Health

The Hidden Sources of BPA (These Will Surprise You)

I remember a while back I was on the train home, coming back from the city (I was meeting up with one of my dear friends), and to pass the time I thought I’d listen to one of Wellness Mama’s podcasts. During the podcast, they mentioned how (spoiler alert!) the most common source for BPA wasn’t actually canned goods, but… wait for it… thermal receipt paper! (Dun dun duuuun!).

What is BPA?

BPA (bisphenol-A) is used in the making of many forms of plastic products like reusable water bottles, canned foods and drinks (it’s part of the epoxy resin that lines many metal cans, like those used for canned vegetables, fruits and meats), receipt paper, plastic bottles, and even medical devices. It’s a synthetic oestrogen making it a hormone-disrupting chemical.

Why BPA Poses Such a Problem

BPA became well-known and people began avoiding it like the plague when reports came out showing it was an endocrine disruptor and that it may in fact raise blood pressure. BPA has the potential to leach into foods and drinks from plastic bottles or canned goods. Factors like the acidity of what is stored in the plastic/can or its temperature can affect the amount of bisphenol-A that’s transferred into the drink or food.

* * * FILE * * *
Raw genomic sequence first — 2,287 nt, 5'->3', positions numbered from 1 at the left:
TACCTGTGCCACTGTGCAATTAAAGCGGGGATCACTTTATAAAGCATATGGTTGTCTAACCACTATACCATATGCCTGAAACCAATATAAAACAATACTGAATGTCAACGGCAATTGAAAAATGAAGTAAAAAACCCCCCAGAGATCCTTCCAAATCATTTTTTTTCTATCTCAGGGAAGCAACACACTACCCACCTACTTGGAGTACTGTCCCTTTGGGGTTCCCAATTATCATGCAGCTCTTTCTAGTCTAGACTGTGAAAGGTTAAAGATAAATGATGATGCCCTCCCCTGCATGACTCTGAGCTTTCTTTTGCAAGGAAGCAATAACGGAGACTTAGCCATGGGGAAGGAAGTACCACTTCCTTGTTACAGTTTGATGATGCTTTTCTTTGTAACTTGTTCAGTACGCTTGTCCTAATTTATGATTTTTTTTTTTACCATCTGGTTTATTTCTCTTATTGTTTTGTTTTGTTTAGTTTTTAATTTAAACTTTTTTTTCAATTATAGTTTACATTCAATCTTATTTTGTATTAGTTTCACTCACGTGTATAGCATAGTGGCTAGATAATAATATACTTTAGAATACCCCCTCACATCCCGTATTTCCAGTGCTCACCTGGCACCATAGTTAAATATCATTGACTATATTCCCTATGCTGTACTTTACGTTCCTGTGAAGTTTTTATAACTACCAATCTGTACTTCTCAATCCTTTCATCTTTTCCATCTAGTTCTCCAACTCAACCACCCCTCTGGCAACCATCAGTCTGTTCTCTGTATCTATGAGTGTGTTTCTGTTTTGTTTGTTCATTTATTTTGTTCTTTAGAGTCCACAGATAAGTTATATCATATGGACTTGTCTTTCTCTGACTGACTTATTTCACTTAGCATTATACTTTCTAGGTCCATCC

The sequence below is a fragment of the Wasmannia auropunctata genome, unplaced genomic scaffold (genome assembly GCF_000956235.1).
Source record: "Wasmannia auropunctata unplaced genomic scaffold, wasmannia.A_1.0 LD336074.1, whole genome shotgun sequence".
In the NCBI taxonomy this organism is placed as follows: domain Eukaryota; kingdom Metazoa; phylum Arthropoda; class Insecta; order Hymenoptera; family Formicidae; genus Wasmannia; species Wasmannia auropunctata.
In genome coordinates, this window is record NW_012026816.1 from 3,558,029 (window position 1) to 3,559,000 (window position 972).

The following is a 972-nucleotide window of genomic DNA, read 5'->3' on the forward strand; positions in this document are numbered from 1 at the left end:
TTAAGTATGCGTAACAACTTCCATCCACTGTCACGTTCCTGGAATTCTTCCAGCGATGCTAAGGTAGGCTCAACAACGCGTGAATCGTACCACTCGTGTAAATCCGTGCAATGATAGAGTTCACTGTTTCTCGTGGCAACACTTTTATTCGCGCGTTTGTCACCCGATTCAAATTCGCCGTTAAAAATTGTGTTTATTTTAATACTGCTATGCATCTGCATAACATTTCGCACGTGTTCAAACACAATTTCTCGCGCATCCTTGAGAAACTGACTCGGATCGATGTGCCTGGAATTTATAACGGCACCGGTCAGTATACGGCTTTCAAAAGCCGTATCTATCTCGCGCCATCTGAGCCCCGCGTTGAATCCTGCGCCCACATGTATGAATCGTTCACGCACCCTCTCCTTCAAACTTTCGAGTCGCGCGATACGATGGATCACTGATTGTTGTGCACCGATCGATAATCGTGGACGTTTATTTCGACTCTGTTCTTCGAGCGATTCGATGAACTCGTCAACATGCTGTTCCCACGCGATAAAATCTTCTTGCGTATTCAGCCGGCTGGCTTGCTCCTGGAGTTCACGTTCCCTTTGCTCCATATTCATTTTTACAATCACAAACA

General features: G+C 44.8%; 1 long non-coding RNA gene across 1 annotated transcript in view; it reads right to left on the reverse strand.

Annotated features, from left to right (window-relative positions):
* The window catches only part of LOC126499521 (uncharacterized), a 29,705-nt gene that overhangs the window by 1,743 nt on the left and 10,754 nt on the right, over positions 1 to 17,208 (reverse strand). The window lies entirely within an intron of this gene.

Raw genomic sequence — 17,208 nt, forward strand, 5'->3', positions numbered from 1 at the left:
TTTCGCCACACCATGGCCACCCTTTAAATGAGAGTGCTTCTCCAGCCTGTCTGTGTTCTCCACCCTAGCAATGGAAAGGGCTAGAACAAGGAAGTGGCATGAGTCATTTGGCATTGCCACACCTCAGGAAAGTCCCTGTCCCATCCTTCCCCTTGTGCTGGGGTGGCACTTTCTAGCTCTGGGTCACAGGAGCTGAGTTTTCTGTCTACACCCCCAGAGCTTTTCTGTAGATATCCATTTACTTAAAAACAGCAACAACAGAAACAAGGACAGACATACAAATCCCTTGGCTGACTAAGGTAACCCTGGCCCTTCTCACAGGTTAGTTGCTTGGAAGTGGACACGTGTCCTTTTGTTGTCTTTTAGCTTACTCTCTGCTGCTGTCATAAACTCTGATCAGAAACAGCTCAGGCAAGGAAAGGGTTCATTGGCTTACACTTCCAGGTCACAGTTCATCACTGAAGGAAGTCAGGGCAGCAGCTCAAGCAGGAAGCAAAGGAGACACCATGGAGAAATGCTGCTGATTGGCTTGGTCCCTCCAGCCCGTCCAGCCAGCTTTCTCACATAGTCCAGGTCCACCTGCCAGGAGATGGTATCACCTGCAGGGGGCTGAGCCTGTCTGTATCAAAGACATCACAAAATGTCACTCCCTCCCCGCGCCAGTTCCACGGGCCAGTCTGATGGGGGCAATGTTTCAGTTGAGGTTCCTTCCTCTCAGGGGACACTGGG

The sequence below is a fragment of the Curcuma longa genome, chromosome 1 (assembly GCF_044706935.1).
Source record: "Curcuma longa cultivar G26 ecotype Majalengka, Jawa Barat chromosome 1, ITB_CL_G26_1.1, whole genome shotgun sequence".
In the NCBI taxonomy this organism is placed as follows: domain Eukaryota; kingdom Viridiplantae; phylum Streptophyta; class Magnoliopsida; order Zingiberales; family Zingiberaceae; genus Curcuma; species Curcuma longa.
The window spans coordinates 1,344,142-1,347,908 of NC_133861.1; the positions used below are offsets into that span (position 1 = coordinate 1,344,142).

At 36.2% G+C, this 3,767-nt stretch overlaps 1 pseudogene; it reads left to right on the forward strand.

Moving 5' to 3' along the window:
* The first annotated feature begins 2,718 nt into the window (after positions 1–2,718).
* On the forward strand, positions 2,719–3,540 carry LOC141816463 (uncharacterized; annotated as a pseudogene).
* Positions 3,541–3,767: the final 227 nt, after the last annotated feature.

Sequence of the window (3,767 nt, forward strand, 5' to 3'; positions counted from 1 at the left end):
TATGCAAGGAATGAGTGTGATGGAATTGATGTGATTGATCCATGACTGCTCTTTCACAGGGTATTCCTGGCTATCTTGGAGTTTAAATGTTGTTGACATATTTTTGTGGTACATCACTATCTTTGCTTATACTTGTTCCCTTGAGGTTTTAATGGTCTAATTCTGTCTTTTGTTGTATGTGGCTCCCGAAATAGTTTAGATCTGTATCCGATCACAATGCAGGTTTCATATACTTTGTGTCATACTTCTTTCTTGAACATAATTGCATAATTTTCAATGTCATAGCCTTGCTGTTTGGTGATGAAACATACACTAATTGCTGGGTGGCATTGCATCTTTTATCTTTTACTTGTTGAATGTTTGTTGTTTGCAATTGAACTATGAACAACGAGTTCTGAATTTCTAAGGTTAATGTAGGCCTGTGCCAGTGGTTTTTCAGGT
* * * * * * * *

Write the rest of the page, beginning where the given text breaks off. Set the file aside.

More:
And from there it ends up in our bodies! A study conducted by A National Health and Nutrition Examination Survey (NHANES III) found that 93% of people who were tested had detectable levels of BPA in their urine.

As I mentioned earlier, BPA is an endocrine disruptor, so it may also play a part in hormone imbalance, early puberty, infertility, low sperm count, higher risk of reproductive cancers, and other hormone-related issues.

Studies have also found a connection between BPA and breast cancer, obesity, and even asthma.

Canada was one of the first countries to ban BPA from children’s products, with many other countries following suit afterwards. Countries like China, Denmark, Belgium, France and Austria have limited the use of BPA in food packaging.

Now, avoiding BPA seems like the best answer to solve this issue, however, it can be much more challenging than one might think.

Where BPA May Be Hiding